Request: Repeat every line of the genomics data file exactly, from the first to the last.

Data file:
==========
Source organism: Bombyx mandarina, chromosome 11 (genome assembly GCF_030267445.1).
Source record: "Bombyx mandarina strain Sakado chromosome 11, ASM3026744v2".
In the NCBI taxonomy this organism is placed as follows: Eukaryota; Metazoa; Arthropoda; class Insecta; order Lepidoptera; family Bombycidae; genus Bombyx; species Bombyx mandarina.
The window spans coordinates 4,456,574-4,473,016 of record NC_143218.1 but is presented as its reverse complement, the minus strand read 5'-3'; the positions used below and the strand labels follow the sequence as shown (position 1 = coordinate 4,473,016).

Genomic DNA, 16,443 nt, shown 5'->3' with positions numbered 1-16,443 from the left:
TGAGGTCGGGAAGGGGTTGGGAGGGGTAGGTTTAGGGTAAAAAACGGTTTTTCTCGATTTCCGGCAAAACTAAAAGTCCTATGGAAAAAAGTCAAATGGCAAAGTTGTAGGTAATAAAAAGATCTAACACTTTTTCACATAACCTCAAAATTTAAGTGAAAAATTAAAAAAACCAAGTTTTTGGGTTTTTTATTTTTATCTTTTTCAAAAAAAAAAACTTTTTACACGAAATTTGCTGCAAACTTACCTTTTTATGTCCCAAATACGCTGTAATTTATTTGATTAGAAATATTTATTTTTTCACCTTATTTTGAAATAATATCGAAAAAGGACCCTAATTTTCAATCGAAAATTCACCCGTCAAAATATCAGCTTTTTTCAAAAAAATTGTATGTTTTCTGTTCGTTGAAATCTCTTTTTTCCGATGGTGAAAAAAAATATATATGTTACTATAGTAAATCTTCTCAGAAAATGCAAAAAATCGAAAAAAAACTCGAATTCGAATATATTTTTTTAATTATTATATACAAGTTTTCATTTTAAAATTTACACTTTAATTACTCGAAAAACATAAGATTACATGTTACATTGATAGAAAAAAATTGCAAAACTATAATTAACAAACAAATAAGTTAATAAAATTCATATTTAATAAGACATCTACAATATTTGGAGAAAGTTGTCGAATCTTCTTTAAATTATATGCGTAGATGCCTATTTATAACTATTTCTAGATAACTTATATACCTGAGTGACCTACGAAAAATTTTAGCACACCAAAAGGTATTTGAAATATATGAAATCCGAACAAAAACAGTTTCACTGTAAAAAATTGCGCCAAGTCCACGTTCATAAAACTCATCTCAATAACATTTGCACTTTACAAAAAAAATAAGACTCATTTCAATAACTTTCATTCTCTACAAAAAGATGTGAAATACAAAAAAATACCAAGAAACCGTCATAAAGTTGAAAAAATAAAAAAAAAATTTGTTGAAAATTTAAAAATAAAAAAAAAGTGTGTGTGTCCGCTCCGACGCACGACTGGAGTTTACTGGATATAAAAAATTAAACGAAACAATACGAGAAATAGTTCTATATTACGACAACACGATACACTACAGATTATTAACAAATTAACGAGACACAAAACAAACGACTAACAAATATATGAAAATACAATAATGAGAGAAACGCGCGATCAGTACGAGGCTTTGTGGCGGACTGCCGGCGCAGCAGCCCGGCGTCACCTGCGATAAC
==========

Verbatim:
Source organism: Bombyx mandarina, chromosome 11 (genome assembly GCF_030267445.1).
Source record: "Bombyx mandarina strain Sakado chromosome 11, ASM3026744v2".
In the NCBI taxonomy this organism is placed as follows: Eukaryota; Metazoa; Arthropoda; class Insecta; order Lepidoptera; family Bombycidae; genus Bombyx; species Bombyx mandarina.
The window spans coordinates 4,456,574-4,473,016 of record NC_143218.1 but is presented as its reverse complement, the minus strand read 5'-3'; the positions used below and the strand labels follow the sequence as shown (position 1 = coordinate 4,473,016).

Genomic DNA, 16,443 nt, shown 5'->3' with positions numbered 1-16,443 from the left:
TGAGGTCGGGAAGGGGTTGGGAGGGGTAGGTTTAGGGTAAAAAACGGTTTTTCTCGATTTCCGGCAAAACTAAAAGTCCTATGGAAAAAAGTCAAATGGCAAAGTTGTAGGTAATAAAAAGATCTAACACTTTTTCACATAACCTCAAAATTTAAGTGAAAAATTAAAAAAACCAAGTTTTTGGGTTTTTTATTTTTATCTTTTTCAAAAAAAAAAACTTTTTACACGAAATTTGCTGCAAACTTACCTTTTTATGTCCCAAATACGCTGTAATTTATTTGATTAGAAATATTTATTTTTTCACCTTATTTTGAAATAATATCGAAAAAGGACCCTAATTTTCAATCGAAAATTCACCCGTCAAAATATCAGCTTTTTTCAAAAAAATTGTATGTTTTCTGTTCGTTGAAATCTCTTTTTTCCGATGGTGAAAAAAAATATATATGTTACTATAGTAAATCTTCTCAGAAAATGCAAAAAATCGAAAAAAAACTCGAATTCGAATATATTTTTTTAATTATTATATACAAGTTTTCATTTTAAAATTTACACTTTAATTACTCGAAAAACATAAGATTACATGTTACATTGATAGAAAAAAATTGCAAAACTATAATTAACAAACAAATAAGTTAATAAAATTCATATTTAATAAGACATCTACAATATTTGGAGAAAGTTGTCGAATCTTCTTTAAATTATATGCGTAGATGCCTATTTATAACTATTTCTAGATAACTTATATACCTGAGTGACCTACGAAAAATTTTAGCACACCAAAAGGTATTTGAAATATATGAAATCCGAACAAAAACAGTTTCACTGTAAAAAATTGCGCCAAGTCCACGTTCATAAAACTCATCTCAATAACATTTGCACTTTACAAAAAAAATAAGACTCATTTCAATAACTTTCATTCTCTACAAAAAGATGTGAAATACAAAAAAATACCAAGAAACCGTCATAAAGTTGAAAAAATAAAAAAAAAATTTGTTGAAAATTTAAAAATAAAAAAAAAGTGTGTGTGTCCGCTCCGACGCACGACTGGAGTTTACTGGATATAAAAAATTAAACGAAACAATACGAGAAATAGTTCTATATTACGACAACACGATACACTACAGATTATTAACAAATTAACGAGACACAAAACAAACGACTAACAAATATATGAAAATACAATAATGAGAGAAACGCGCGATCAGTACGAGGCTTTGTGGCGGACTGCCGGCGCAGCAGCCCGGCGTCACCTGCGATAAC